Brendon Hartley says that the No. 8 Toyota Gazoo Racing crew is having “a bit of reset” approaching the 24 Hours of Le Mans after its LMH car retired from the previous FIA World Endurance Championship round at Spa.
A failure with the hybrid voltage converter on the No. 8 Toyota Gazoo Racing Hybrid forced Sebastien Buemi to park up and retire from round two of the WEC season.
The zero points outcome sent Hartley, Buemi and Ryo Hirakawa down to third in the world championship standings heading into the third race of the campaign next weekend.
Toyota has since undergone extensive analysis on the Spa issue, which yielded the first hybrid failure retirement for the manufacturer’s LMH program since its debut last season.
Two-time Le Mans winner Hartley hopes that the No. 8 crew can now approach the French enduro with a collective fresh mind.
“Generally, reliability has been pretty good through testing, but as we showed in Spa, things can still happen and the car is complicated,” he told Sportscar365.
“You can never really walk into a race and say that you’re 100 percent confident of reliability. There are lots of different curbs and cars.
“I’d like to say we’d be prepared for anything that happens, but of course you never know at Le Mans.
“For the championship, it’s a big hit to not walk away with any points because of a failure on the car. It was tough to take.
“It was a shame for Ryo because he is lacking experience on our car and he didn’t get to do any race laps.
“That’s a bit of a hit, but now we just reset on Le Mans. We try not to think too much about Le Mans, and just have a bit of a reset.”
Toyota identified the hybrid system issue as a failure with the converter that takes the high voltage of the front-mounted lithium-ion battery and adapts it to a lower voltage for other electronic functions.
“The part has been checked and procedures are done,” said team director Rob Leupen.
“I think we can be confident on this one here at Le Mans, but we never know what happens. Last year we thought we had solved an issue and it came back. Somehow, we managed.
“[At Spa] it was a part within the hybrid system, our colleagues from Japan immediately reacted and [got in] contact with a supplier.
“It’s a combination, so it’s not only a supplier. It’s a system and then you have to look at it. So it’s all fine. We’re confident of that.”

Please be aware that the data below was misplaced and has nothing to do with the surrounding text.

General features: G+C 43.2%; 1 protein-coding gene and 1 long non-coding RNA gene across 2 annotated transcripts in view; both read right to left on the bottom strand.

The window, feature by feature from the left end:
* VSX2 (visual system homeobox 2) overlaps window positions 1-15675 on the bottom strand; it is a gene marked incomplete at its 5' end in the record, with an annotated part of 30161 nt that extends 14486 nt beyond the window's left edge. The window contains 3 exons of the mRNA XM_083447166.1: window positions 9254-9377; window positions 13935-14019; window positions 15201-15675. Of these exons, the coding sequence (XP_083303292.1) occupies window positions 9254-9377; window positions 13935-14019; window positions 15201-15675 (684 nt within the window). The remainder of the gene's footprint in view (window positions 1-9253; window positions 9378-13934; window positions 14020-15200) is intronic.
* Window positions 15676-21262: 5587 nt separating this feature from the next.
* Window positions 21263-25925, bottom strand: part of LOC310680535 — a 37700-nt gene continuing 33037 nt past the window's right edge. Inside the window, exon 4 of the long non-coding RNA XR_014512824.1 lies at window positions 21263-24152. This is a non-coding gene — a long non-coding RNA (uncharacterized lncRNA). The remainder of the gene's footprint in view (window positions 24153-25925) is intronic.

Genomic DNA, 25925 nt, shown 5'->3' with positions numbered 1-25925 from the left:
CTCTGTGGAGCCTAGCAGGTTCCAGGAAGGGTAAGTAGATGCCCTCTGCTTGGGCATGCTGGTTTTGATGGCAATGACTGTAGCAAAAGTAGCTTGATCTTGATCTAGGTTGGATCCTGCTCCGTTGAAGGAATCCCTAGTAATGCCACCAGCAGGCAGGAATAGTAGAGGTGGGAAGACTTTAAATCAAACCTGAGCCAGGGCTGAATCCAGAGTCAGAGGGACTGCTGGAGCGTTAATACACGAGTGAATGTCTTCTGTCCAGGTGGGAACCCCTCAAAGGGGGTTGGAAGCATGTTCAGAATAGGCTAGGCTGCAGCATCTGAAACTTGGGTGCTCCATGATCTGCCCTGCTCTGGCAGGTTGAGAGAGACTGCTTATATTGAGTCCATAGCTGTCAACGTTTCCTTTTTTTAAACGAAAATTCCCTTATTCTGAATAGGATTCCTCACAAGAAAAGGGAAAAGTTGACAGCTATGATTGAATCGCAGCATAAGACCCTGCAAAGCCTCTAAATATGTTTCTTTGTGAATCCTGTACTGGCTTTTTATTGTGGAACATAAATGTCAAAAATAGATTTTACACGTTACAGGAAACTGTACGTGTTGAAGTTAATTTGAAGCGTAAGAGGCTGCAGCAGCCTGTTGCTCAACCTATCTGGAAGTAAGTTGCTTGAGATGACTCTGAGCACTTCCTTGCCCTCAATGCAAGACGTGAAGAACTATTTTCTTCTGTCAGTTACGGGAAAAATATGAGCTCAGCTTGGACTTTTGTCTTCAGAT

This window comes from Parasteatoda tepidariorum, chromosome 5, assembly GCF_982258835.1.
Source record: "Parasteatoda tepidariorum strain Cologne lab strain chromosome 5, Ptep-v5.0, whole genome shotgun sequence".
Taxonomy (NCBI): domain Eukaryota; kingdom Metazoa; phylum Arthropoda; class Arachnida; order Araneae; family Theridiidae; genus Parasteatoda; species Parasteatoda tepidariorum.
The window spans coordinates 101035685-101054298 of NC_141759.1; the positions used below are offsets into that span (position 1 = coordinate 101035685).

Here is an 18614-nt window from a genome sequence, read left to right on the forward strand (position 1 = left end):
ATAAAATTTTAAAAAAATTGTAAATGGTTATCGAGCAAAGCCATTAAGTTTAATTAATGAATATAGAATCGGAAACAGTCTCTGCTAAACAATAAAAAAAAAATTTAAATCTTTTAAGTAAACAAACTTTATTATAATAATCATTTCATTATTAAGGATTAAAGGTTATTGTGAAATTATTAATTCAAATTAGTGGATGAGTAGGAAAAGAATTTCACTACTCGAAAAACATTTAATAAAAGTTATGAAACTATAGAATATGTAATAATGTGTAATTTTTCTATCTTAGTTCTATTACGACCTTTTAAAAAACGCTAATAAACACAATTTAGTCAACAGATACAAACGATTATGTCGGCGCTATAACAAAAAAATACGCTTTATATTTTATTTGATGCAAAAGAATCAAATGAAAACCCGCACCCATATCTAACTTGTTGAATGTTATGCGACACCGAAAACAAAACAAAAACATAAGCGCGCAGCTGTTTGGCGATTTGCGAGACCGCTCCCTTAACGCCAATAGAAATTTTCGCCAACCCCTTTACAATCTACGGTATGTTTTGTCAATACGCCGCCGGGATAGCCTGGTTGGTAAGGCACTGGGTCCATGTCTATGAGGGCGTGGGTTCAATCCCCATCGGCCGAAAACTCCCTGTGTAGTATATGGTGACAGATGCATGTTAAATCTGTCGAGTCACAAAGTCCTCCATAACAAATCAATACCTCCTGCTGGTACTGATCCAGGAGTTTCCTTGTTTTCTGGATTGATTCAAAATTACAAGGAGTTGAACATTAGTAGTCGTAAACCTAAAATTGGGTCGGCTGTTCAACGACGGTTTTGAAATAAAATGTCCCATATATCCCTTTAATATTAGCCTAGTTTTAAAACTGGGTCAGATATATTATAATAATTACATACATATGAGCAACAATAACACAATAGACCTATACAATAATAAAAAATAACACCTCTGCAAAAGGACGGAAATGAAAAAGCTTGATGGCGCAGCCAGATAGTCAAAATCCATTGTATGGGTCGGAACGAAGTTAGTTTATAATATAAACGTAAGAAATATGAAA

Toyota Gazoo Racing Europe technical director Pascal Vasselon suggested that the team can never be completely assured that reliability issues won’t strike at Le Mans, stating that “one-off quality problems” can still appear with race-damaging consequences.
“We have more kilometers behind us, so for sure we should have been able to solve more problems,” he said.
“The main issues are one-off quality problems. We put a lot of energy in managing our suppliers: we do supplier audits, we are reviewing their processes and do what we can to guarantee quality of the parts they are providing us.
“Nevertheless, you can never rule out a one-off [problem].”
2021 ‘Removed Weight’ from No. 7 Lineup
After winning Le Mans for the first time last year, Jose Maria Lopez said that he and his No. 7 Toyota co-drivers Mike Conway and Kamui Kobayashi are heading into this edition with a more “natural” feeling.
Lopez, Conway and Kobayashi had the speed for victory on multiple occasions and saw their No. 8 teammates win three times in a row before finally putting everything together in August 2021.
“It does feel a bit different,” Lopez told Sportscar365.
“I felt like the years before we arrived with the pressure of never being able to win, but being there with the pace.
“I think this year feels a bit more natural. I wouldn’t say relaxed, because it’s Le Mans, but you feel like you remove the weight from your shoulders.
“I hope it will also make us work better. Everyone wants to win Le Mans and we will put in everything we have to win.
“Le Mans can be cruel; it can be everything. We will have to go hour-by-hour.”
Davey Euwema contributed to this report